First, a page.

Fortunately there is a solution in coverage which is the [paths] configuration section. It allows you to tell coverage which paths it should consider equivalent:

branch = True
source = attr

source =

Now coverage combine will fold the coverage data of these paths together and you get what you expect:

Name                     Stmts   Miss Branch BrPart  Cover   Missing
src/attr/__init__.py        17      0      0      0   100%
src/attr/_compat.py         15      0      2      0   100%
src/attr/_config.py          9      0      2      0   100%
src/attr/_funcs.py          35      0     18      0   100%
src/attr/_make.py          202      0     92      0   100%
src/attr/filters.py         15      0      3      0   100%
src/attr/validators.py      33      0     12      0   100%
TOTAL                      326      0    129      0   100%

Speeding Up With Parallelization

This approach works but it relies on the order in which the environments are ran.

Thus if you want to use something like detox that runs your tox environments in parallel, you’ll have to make sure that reporting runs separately after all other environments are done.

To illustrate how much of a difference detox makes: the modest structlog test suite in all it’s variations takes about 50s serially and about 20s when parallelized using detox. I think ~100% faster is pretty sweet and worth coming up with a solution3.

So I wrote a simple tool called detoxize that reads a list of environments from stdin (probably tox -l output) and prints a command line that runs detox with all environments except the last, and finally tox with the last environment:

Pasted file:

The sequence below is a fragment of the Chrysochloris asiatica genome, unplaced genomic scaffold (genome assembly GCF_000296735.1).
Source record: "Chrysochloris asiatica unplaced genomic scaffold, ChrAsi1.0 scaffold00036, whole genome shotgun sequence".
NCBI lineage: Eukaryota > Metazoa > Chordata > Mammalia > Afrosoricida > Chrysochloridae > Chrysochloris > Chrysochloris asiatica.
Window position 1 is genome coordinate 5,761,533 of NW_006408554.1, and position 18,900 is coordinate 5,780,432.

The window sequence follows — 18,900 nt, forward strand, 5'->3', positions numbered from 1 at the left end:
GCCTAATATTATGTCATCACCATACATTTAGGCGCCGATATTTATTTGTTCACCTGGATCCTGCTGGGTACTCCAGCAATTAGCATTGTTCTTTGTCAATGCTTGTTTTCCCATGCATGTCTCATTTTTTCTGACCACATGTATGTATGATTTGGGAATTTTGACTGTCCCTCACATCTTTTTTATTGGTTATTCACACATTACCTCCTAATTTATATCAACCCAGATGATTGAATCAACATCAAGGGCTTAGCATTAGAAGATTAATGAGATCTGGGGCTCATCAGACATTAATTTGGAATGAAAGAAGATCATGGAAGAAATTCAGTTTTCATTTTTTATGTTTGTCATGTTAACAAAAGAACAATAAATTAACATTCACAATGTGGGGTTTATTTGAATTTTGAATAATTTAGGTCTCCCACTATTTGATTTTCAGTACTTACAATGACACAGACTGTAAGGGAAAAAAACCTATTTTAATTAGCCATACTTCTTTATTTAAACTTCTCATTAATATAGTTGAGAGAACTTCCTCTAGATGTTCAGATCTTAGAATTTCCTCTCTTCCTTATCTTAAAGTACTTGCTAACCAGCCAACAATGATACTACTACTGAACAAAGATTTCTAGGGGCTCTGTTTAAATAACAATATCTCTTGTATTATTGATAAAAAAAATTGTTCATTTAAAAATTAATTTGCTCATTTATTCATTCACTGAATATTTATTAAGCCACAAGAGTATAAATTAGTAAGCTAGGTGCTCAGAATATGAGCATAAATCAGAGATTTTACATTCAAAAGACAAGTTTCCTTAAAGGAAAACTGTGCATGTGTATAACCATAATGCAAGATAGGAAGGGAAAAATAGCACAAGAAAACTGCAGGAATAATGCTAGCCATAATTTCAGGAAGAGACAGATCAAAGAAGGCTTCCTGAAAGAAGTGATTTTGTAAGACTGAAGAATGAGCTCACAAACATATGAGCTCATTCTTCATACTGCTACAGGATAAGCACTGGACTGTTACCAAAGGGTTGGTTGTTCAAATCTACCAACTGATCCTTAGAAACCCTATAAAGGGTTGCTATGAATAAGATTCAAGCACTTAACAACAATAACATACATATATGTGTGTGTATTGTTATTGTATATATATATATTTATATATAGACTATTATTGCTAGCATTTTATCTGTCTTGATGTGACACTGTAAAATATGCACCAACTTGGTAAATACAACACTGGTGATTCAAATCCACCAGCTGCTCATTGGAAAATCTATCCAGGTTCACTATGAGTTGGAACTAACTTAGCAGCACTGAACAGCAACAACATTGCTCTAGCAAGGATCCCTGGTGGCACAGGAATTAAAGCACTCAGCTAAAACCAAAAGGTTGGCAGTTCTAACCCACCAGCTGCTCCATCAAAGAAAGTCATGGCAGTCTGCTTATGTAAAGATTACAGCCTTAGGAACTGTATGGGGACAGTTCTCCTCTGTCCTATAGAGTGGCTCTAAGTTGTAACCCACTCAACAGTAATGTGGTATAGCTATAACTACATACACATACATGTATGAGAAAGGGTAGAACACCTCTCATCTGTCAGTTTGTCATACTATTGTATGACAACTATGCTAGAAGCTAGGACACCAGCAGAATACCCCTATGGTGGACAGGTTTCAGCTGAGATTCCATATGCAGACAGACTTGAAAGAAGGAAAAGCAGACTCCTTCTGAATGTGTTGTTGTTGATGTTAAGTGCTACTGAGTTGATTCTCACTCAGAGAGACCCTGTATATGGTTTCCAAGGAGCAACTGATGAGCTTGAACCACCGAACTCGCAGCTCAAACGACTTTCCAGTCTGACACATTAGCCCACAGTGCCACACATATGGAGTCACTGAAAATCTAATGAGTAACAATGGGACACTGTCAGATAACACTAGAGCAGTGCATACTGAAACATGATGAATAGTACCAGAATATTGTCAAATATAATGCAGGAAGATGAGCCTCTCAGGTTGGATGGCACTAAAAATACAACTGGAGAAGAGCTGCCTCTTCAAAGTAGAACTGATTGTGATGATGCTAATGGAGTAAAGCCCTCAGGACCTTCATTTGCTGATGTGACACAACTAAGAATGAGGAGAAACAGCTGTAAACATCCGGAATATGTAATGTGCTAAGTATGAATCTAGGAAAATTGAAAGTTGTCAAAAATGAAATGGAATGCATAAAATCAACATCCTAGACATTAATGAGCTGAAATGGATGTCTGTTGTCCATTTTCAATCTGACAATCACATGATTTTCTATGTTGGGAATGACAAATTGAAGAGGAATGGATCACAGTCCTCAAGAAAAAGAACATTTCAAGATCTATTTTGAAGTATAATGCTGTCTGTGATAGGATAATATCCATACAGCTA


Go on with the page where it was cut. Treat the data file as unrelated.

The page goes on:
#!/usr/bin/env python3

import sys

if __name__ == "__main__":
    envs = [env.strip() for env in sys.stdin.readlines()]
        "detox -e " + ",".join(env for env in envs[:-1]) + "; "
        "tox -e " + envs[-1]

In other words if you have:

envlist = py27,py35,pypy,coverage-report

in your tox.ini and pipe tox -l into detoxize, it will print

tox -e detox -e py27,py35,pypy; tox -e coverage-report

If you set up a tox project like I’ve sketched out before, you can run

tox -l | detoxize | sh

and you get the benefits of parallel speed together with a combined coverage report. You may want to add a shell alias for that if you’re lazy like me:


alias dt="tox -l | detoxize | time sh"


alias dt "tox -l | detoxize | time sh"

Travis & codecov

Turns out™ that codecov doesn’t work properly if you run coverage in parallel mode. Therefore you have to coverage combine your coverage data between each run and submit:

  - tox -e coverage-report
  - codecov


You can have a look at the setup.py, tox.ini and .coveragerc of attrs if you want a simple yet complete and functional example.


  1. There are more good reasons. ↩︎
  2. Before coverage 4.2, you used to have a second tox environment that cleaned up previous coverage data before you ran your tests. This has been addressed. ↩︎
  3. There’s an open issue on tox’s bug tracker about his. Feel free to vote! ↩︎